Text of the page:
Gender Based Violence
in the spotlight

We take a look at our #ViolenceEndsWithMe social media campaign during 16 Days, of Activism, highlight how much we’re raised and why we support ending violence in the home – before it gets out into society.

#16DaysOfActivism #ViolenceEndsWithMe

South Africa has a history of violence.

If we allow it to fester and grow beyond the monster that it has become, it has the potential to kill the collective futures of an entire generation.

Worse still, survivors are often left to pick up the pieces of shattered lives all by themselves. And that in itself, is a grave social injustice. The SJI had embarked on a social media campaign during 16 Days of Activism Against Gender Based Violence, to raise awareness and funds to keep the advocacy and services provided by community-based care centres operational. We set out this campaign with a pledge of R400 000,00 from a group of businesswomen who committed themselves to encouraging their networks to support this effort and by the end of 16 Days had managed to raise a total sum of R310 300,00.

#ViolenceEndsWithMe campaign

The #ViolenceEndsWithMe campaign addresses the issues that we as a nation, are not comfortable addressing such as sexual abuse, domestic violence, gun violence, and various forms of public violence. It is an ongoing campaign developed with a consortium of organisations, aiming to shift the narrative and understanding on violence and increase the funding for programmes promoting safety and reducing or actually preventing violence in SA. With international sources of philanthropic funding slowly drying up, and corporate South Africa experiencing the effects of a sluggish economy, funding from individuals is integral to help survivors overcome their trauma. While the 16 Days of Activism Against Gender Based Violence may be over, the need for raising funds continues in earnest. Judging from the response to our campaign, South Africans from all walks of life care about our collective futures and stand in solidarity against violence.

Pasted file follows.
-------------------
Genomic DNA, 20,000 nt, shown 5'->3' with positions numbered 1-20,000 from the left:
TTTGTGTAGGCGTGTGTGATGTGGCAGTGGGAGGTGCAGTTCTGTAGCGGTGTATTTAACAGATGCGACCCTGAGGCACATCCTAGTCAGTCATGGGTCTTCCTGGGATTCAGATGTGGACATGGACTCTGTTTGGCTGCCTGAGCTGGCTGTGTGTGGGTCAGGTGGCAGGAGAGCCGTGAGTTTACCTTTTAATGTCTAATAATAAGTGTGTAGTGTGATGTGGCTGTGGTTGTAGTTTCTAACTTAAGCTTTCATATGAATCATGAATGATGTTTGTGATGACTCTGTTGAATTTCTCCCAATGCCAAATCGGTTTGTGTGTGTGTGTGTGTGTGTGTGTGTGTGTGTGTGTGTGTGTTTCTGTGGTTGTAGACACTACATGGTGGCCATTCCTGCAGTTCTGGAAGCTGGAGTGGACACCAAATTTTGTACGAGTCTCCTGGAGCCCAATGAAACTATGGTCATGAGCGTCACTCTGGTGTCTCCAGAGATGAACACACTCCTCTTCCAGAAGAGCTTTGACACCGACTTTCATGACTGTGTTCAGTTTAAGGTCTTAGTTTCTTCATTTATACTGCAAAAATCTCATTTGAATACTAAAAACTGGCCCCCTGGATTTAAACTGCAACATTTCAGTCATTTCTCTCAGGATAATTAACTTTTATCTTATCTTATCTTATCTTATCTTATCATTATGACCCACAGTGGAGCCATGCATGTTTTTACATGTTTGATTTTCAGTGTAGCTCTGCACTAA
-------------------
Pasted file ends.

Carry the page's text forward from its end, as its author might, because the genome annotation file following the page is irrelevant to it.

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Author SJI

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